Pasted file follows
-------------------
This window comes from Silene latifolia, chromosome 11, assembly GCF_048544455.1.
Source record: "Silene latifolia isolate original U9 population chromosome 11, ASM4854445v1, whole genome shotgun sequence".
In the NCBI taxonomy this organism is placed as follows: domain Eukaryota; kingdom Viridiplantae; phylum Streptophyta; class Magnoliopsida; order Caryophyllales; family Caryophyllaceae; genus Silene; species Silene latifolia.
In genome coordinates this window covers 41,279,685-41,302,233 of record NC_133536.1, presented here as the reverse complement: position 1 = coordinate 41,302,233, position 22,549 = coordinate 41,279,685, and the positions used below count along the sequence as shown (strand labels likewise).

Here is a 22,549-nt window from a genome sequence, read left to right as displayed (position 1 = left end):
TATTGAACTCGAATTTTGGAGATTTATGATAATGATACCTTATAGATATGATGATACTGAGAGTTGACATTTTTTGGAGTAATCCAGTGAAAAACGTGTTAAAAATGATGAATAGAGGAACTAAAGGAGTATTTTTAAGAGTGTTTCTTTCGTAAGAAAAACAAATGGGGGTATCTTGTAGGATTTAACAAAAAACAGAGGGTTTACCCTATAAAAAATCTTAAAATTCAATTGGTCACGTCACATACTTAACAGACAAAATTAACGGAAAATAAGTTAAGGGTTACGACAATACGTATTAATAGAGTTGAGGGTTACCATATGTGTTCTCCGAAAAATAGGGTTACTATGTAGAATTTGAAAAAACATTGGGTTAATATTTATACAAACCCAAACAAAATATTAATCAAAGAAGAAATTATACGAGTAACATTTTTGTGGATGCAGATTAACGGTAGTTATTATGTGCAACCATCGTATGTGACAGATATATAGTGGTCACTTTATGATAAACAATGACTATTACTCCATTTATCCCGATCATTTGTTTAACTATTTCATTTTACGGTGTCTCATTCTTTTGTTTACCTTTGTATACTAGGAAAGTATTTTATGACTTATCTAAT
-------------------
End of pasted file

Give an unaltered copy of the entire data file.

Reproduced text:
This window comes from Silene latifolia, chromosome 11, assembly GCF_048544455.1.
Source record: "Silene latifolia isolate original U9 population chromosome 11, ASM4854445v1, whole genome shotgun sequence".
In the NCBI taxonomy this organism is placed as follows: domain Eukaryota; kingdom Viridiplantae; phylum Streptophyta; class Magnoliopsida; order Caryophyllales; family Caryophyllaceae; genus Silene; species Silene latifolia.
In genome coordinates this window covers 41,279,685-41,302,233 of record NC_133536.1, presented here as the reverse complement: position 1 = coordinate 41,302,233, position 22,549 = coordinate 41,279,685, and the positions used below count along the sequence as shown (strand labels likewise).

Here is a 22,549-nt window from a genome sequence, read left to right as displayed (position 1 = left end):
TATTGAACTCGAATTTTGGAGATTTATGATAATGATACCTTATAGATATGATGATACTGAGAGTTGACATTTTTTGGAGTAATCCAGTGAAAAACGTGTTAAAAATGATGAATAGAGGAACTAAAGGAGTATTTTTAAGAGTGTTTCTTTCGTAAGAAAAACAAATGGGGGTATCTTGTAGGATTTAACAAAAAACAGAGGGTTTACCCTATAAAAAATCTTAAAATTCAATTGGTCACGTCACATACTTAACAGACAAAATTAACGGAAAATAAGTTAAGGGTTACGACAATACGTATTAATAGAGTTGAGGGTTACCATATGTGTTCTCCGAAAAATAGGGTTACTATGTAGAATTTGAAAAAACATTGGGTTAATATTTATACAAACCCAAACAAAATATTAATCAAAGAAGAAATTATACGAGTAACATTTTTGTGGATGCAGATTAACGGTAGTTATTATGTGCAACCATCGTATGTGACAGATATATAGTGGTCACTTTATGATAAACAATGACTATTACTCCATTTATCCCGATCATTTGTTTAACTATTTCATTTTACGGTGTCTCATTCTTTTGTTTACCTTTGTATACTAGGAAAGTATTTTATGACTTATCTAAT